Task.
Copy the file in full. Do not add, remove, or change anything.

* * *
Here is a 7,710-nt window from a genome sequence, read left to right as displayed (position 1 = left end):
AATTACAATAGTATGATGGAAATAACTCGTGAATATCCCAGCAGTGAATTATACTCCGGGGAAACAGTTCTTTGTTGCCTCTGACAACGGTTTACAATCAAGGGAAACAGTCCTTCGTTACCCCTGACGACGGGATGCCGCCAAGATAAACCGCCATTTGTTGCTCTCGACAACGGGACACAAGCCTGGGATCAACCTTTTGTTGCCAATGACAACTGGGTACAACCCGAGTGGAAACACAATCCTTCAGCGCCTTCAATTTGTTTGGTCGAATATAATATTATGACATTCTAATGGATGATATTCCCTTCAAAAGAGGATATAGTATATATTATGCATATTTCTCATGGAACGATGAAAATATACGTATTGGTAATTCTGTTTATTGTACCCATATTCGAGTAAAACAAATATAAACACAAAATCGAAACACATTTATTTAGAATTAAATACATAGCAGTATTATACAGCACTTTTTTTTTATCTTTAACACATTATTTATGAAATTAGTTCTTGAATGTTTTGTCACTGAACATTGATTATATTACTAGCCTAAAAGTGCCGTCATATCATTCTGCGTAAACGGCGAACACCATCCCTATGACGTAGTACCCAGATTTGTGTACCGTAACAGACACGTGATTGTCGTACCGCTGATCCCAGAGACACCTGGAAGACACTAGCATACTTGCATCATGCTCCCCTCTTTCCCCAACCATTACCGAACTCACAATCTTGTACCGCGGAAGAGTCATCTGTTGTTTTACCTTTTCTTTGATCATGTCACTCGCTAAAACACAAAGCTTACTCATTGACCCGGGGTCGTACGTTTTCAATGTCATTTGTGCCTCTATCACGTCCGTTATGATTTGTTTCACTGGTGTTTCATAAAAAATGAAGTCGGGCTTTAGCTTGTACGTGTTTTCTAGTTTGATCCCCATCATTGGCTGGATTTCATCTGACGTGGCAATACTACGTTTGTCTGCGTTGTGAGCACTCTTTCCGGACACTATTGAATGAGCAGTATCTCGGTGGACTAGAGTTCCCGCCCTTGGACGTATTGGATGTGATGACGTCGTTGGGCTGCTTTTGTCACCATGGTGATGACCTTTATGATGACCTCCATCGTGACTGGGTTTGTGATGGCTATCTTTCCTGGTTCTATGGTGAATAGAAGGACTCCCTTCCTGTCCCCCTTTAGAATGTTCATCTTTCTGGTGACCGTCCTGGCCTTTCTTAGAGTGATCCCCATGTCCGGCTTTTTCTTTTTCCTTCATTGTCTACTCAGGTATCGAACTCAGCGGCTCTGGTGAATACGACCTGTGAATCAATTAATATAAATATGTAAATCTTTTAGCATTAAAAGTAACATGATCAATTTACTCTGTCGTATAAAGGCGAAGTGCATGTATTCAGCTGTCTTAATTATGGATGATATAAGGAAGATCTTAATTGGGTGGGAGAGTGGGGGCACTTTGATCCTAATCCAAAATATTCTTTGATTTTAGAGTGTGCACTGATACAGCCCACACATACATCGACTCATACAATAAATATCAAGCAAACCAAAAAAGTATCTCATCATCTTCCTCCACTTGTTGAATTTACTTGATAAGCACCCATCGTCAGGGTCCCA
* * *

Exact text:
Here is a 7,710-nt window from a genome sequence, read left to right as displayed (position 1 = left end):
AATTACAATAGTATGATGGAAATAACTCGTGAATATCCCAGCAGTGAATTATACTCCGGGGAAACAGTTCTTTGTTGCCTCTGACAACGGTTTACAATCAAGGGAAACAGTCCTTCGTTACCCCTGACGACGGGATGCCGCCAAGATAAACCGCCATTTGTTGCTCTCGACAACGGGACACAAGCCTGGGATCAACCTTTTGTTGCCAATGACAACTGGGTACAACCCGAGTGGAAACACAATCCTTCAGCGCCTTCAATTTGTTTGGTCGAATATAATATTATGACATTCTAATGGATGATATTCCCTTCAAAAGAGGATATAGTATATATTATGCATATTTCTCATGGAACGATGAAAATATACGTATTGGTAATTCTGTTTATTGTACCCATATTCGAGTAAAACAAATATAAACACAAAATCGAAACACATTTATTTAGAATTAAATACATAGCAGTATTATACAGCACTTTTTTTTTATCTTTAACACATTATTTATGAAATTAGTTCTTGAATGTTTTGTCACTGAACATTGATTATATTACTAGCCTAAAAGTGCCGTCATATCATTCTGCGTAAACGGCGAACACCATCCCTATGACGTAGTACCCAGATTTGTGTACCGTAACAGACACGTGATTGTCGTACCGCTGATCCCAGAGACACCTGGAAGACACTAGCATACTTGCATCATGCTCCCCTCTTTCCCCAACCATTACCGAACTCACAATCTTGTACCGCGGAAGAGTCATCTGTTGTTTTACCTTTTCTTTGATCATGTCACTCGCTAAAACACAAAGCTTACTCATTGACCCGGGGTCGTACGTTTTCAATGTCATTTGTGCCTCTATCACGTCCGTTATGATTTGTTTCACTGGTGTTTCATAAAAAATGAAGTCGGGCTTTAGCTTGTACGTGTTTTCTAGTTTGATCCCCATCATTGGCTGGATTTCATCTGACGTGGCAATACTACGTTTGTCTGCGTTGTGAGCACTCTTTCCGGACACTATTGAATGAGCAGTATCTCGGTGGACTAGAGTTCCCGCCCTTGGACGTATTGGATGTGATGACGTCGTTGGGCTGCTTTTGTCACCATGGTGATGACCTTTATGATGACCTCCATCGTGACTGGGTTTGTGATGGCTATCTTTCCTGGTTCTATGGTGAATAGAAGGACTCCCTTCCTGTCCCCCTTTAGAATGTTCATCTTTCTGGTGACCGTCCTGGCCTTTCTTAGAGTGATCCCCATGTCCGGCTTTTTCTTTTTCCTTCATTGTCTACTCAGGTATCGAACTCAGCGGCTCTGGTGAATACGACCTGTGAATCAATTAATATAAATATGTAAATCTTTTAGCATTAAAAGTAACATGATCAATTTACTCTGTCGTATAAAGGCGAAGTGCATGTATTCAGCTGTCTTAATTATGGATGATATAAGGAAGATCTTAATTGGGTGGGAGAGTGGGGGCACTTTGATCCTAATCCAAAATATTCTTTGATTTTAGAGTGTGCACTGATACAGCCCACACATACATCGACTCATACAATAAATATCAAGCAAACCAAAAAAGTATCTCATCATCTTCCTCCACTTGTTGAATTTACTTGATAAGCACCCATCGTCAGGGTCCCA